The Life of Buddha
by Allan Kohl
February, 1998
Life of Buddha
Divine Conception
Queen Maya was the wife of Suddhodana, virtuous ruler of the minor
kingdom of Kapilivastu in what is now northern Bengal. One night she had
a strange dream: a Bodhisattva descended from heaven, riding on a white
elephant, the symbol of divine kingship. The white elephant touched Maya's
side with his trunk, and she became pregnant with the spirit of the Buddha.
Miraculous Birth
The Buddha's birth was similarly miraculous. On the eighth day of the
fourth lunar month, Queen Maya was walking in the Lumbini Garden in
Suddhodana's palace grounds, south of the Himalayas. As she stood under
a sala (ashoka) tree and raised her right arm to pick a blossom, the infant
Buddha sprang from her side without causing his mother pain or bloodshed.
He immediately took seven steps towards the north, and announced in a loud
voice that this was his final incarnation.
The Young Prince
The young prince Gautama Siddhartha was born into the ancient Sakya clan,
whose symbol was the lion; hence he is often known as "Sakyamuni" (the
Sage of the Sakya), or as "Sakyasimha" (the Lion of the Sakya). His father
belonged to the warrior caste. Soon after the young prince's birth, a wise
sage named Asita predicted that the child would grow up to be a holy man,
rather than following his father as ruler. Suddhodana tried to prevent this
from happening by making sure that the prince lived a sequestered life
of ease and luxury in the royal palace, ignorant of the world outside.
When he was sixteen, he was given the beautiful princess Yasodhara as his
wife, and they had a son, named Rahula.
The Four Encounters
In the spring of his twenty-ninth year, Prince Gautama Siddhartha grew
troubled in spirit, and decided to leave the sheltered palace enclosure to
view the flowers in bloom; instead, he came face to face with the world's
pain and misery. Departing through the eastern gate on the first day,
Sakyamuni was troubled by the sight of an old, decrepit man. On the second
day, passing out through the southern gate, he came upon a man suffering
from a debilitating illness. On the third day, leaving by the western gate, he
beheld a corpse surrounded by weeping mourners. Finally, travelling towards
the north on the fourth day, he met a mendicant monk, and resolved to follow
this holy man's example.
The Great Renunciation and Departure from his Father's Palace
Now fully aware of the sorrow that pervaded the world outside the sheltered
life of the palace, Sakyamuni resolved to abandon his opulent life as a prince,
vowing instead to seek through fasting and meditation a way to relieve the
sufferings of humankind. Fearing that his father would try to prevent his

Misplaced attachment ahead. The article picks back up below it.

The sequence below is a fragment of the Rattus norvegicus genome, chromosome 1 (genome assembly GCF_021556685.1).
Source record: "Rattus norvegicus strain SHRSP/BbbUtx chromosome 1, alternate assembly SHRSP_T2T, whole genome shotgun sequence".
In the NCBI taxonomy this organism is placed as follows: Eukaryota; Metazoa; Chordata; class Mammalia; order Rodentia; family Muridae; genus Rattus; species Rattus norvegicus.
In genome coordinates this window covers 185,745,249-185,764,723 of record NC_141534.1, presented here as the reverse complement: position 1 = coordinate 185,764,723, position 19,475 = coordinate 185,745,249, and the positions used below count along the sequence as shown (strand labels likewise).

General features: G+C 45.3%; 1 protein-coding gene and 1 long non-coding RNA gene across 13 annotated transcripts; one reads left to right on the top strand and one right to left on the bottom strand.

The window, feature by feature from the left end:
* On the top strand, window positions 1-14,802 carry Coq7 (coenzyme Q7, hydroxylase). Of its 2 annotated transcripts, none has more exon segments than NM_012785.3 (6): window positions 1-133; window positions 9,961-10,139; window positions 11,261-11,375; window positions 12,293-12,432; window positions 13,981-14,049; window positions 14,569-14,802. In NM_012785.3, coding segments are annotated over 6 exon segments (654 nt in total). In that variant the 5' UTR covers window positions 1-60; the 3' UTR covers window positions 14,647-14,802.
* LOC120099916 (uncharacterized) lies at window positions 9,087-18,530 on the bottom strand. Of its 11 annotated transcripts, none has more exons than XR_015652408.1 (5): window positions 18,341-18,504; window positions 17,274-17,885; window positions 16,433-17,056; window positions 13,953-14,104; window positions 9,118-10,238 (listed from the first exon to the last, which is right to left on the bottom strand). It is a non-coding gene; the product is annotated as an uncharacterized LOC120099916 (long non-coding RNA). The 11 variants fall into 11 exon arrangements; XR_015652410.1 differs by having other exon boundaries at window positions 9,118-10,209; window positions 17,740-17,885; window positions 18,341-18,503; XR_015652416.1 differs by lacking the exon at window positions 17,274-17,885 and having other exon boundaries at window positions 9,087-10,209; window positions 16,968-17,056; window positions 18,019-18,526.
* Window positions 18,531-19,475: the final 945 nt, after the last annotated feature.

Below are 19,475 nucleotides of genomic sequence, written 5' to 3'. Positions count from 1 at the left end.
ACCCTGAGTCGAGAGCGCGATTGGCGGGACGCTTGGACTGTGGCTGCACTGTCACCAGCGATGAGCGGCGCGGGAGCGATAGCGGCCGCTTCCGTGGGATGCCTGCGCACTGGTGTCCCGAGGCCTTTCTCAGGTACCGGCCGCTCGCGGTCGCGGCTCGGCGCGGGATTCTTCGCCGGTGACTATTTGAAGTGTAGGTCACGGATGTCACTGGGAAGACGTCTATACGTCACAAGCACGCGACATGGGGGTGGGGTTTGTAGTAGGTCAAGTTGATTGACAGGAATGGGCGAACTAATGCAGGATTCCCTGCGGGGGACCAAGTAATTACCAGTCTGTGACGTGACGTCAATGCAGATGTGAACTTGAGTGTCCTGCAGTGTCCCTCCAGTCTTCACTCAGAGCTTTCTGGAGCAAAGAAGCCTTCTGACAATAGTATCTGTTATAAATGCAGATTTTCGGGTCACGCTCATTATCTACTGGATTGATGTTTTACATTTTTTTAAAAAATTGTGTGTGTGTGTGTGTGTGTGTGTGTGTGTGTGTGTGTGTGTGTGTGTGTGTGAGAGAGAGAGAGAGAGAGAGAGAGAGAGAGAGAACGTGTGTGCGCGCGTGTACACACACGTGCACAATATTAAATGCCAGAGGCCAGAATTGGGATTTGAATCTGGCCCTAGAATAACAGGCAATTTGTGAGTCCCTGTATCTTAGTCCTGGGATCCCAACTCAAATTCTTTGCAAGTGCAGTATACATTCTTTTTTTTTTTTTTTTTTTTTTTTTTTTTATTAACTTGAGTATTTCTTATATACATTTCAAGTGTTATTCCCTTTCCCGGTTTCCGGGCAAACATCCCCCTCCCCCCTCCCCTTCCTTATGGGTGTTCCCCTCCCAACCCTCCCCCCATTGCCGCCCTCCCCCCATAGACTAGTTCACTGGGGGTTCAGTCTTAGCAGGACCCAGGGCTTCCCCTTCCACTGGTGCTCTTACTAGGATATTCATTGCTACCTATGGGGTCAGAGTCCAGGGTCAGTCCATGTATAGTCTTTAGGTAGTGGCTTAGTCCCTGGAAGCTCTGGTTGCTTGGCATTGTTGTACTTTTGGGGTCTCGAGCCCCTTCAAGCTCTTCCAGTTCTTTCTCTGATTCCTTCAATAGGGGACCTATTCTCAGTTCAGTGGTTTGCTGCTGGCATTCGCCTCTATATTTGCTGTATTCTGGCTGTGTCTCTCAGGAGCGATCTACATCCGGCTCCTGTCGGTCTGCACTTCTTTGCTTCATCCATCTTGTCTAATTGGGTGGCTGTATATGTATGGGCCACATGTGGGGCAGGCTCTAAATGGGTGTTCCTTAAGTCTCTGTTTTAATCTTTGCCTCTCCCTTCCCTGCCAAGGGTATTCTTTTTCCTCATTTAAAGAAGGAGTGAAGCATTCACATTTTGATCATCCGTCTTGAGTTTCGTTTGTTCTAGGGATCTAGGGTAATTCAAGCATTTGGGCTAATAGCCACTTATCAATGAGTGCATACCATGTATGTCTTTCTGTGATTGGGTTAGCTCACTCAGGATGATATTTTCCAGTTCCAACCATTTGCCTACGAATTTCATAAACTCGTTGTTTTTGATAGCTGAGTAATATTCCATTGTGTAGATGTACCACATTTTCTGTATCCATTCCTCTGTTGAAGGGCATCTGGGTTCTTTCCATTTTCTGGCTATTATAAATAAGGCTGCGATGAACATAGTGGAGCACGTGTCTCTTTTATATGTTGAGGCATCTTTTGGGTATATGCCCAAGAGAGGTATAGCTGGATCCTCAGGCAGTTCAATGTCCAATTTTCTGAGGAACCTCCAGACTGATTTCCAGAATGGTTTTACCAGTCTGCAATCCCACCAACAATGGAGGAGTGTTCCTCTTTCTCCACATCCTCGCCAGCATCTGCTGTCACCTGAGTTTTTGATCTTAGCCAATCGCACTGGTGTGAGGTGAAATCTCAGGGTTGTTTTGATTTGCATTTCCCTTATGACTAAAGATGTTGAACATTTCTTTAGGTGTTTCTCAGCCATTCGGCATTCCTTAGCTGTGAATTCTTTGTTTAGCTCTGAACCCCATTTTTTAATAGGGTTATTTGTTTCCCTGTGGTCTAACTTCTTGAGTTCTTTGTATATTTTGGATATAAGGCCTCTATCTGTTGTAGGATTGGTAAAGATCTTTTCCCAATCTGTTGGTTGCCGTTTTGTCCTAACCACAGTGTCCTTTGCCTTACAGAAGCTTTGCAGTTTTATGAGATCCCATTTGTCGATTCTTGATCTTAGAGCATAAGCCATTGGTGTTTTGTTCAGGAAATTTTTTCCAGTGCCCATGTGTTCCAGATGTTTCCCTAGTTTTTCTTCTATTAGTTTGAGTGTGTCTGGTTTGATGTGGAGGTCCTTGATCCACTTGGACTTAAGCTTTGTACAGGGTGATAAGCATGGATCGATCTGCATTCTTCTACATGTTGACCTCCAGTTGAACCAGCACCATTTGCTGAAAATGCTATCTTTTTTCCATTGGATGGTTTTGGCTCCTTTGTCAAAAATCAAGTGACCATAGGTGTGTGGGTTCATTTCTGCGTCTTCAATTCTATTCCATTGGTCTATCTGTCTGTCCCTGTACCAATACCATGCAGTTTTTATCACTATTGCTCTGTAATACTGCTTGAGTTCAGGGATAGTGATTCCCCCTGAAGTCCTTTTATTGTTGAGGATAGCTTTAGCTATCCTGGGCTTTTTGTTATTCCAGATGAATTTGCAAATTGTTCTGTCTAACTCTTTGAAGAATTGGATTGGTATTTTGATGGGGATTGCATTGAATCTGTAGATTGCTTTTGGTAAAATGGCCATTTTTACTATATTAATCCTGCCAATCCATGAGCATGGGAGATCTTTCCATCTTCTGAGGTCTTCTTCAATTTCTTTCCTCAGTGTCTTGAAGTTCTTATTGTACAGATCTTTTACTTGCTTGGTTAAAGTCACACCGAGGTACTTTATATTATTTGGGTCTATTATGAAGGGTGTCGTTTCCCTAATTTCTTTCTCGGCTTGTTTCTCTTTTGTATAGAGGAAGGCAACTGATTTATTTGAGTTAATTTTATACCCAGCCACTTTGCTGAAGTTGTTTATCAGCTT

departure, he decided to leave secretly at night. The king's guards fell into a
deep sleep, and four nature spirits (yakshas) lifted the Prince's horse
Kanthaka into the air, so that his hooves would make no noise on the
cobblestoned pavement.
Sakyamuni's Descent from the Mountain
As an ascetic in the Himalayan Mountains, the former prince lived an austere
life of self-denial -- fasting, subjecting his body to strict discipline, meditating
in the lotus position in all weather. Yet after six years, enlightenment still eluded
him. He came down from the mountains, bathed, and sat beneath a pipal tree
at Gaya, vowing not to move from that spot until he attained full enlightenment.
The Assault of Mara's Host
As Sakyamuni meditated beneath the tree, a light began to shine from his
forehead over all the earth. Mara, the Evil One, shuddered: he knew that his
power to mislead humankind was threatened. Deciding to confront his opponant
directly, Mara sent a host of demons to destroy him. Some, Mara's daughters,
appeared as beautiful women, bent on distracting or seducing Sakyamuni. Others
assumed the forms of fierce animals. But their roars, threats and temptations failed
to move the meditating Sakyamuni, and their weapons melted away into lotus blossoms.
Siddhartha becomes the Enlightened One
Finally, at age 35, on the night of a full moon, Sakyamuni attained enlightenment.
(From this time forward, the pipal tree under which he sat would be known as
the Bodhi tree, or tree of enlightenment.) As he was alone with no one to witness
this momentous event, he called the Earth itself to be his witness by touching the
ground with his right hand in a gesture known as the Bhumisparsa mudra.
The Buddha's First Sermon
The Enlightened One gave his first public sermon in the Deer Park at Sarnath,
near Benares, setting in motion the wheel of the dharma (or spiritual law) as
he expounded the doctrine of the Four Noble Truths and the Eightfold Path.
This first sermon is represented by the dharmachakra mudra, a two-handed
gesture symbolizing the setting in motion of a wheel. This mudra is also
used to show the Buddha in his role as a teacher.
Death of the Buddha
At the age of 80, after 45 years of teaching, the Buddha entered into a deep
trance and died peacefully in the Sala Grove in Kushinagara. This event, often
called the (Maha)parinirvana, is depicted with the Buddha reclining gently on
his right side, often surrounded by sorrowing attendants and disciples. Sometimes
his body appears already shrouded with muslin, as his follower Ananda prepares
for his master's funeral.
The Buddha's coffin proved impervious to ordinary fire, but a divine flame came
from within; it burned for seven days and reduced Buddha's earthly remains to
ashes. These remains, or sharira, were divided into into eight parts, and sent
throughout the world. The recipients reverently enshrined these holy relics in
special mounded shrines called stupas, where they became the subject of
worshipful reverence, often serving as the focal points of Buddhist monasteries.

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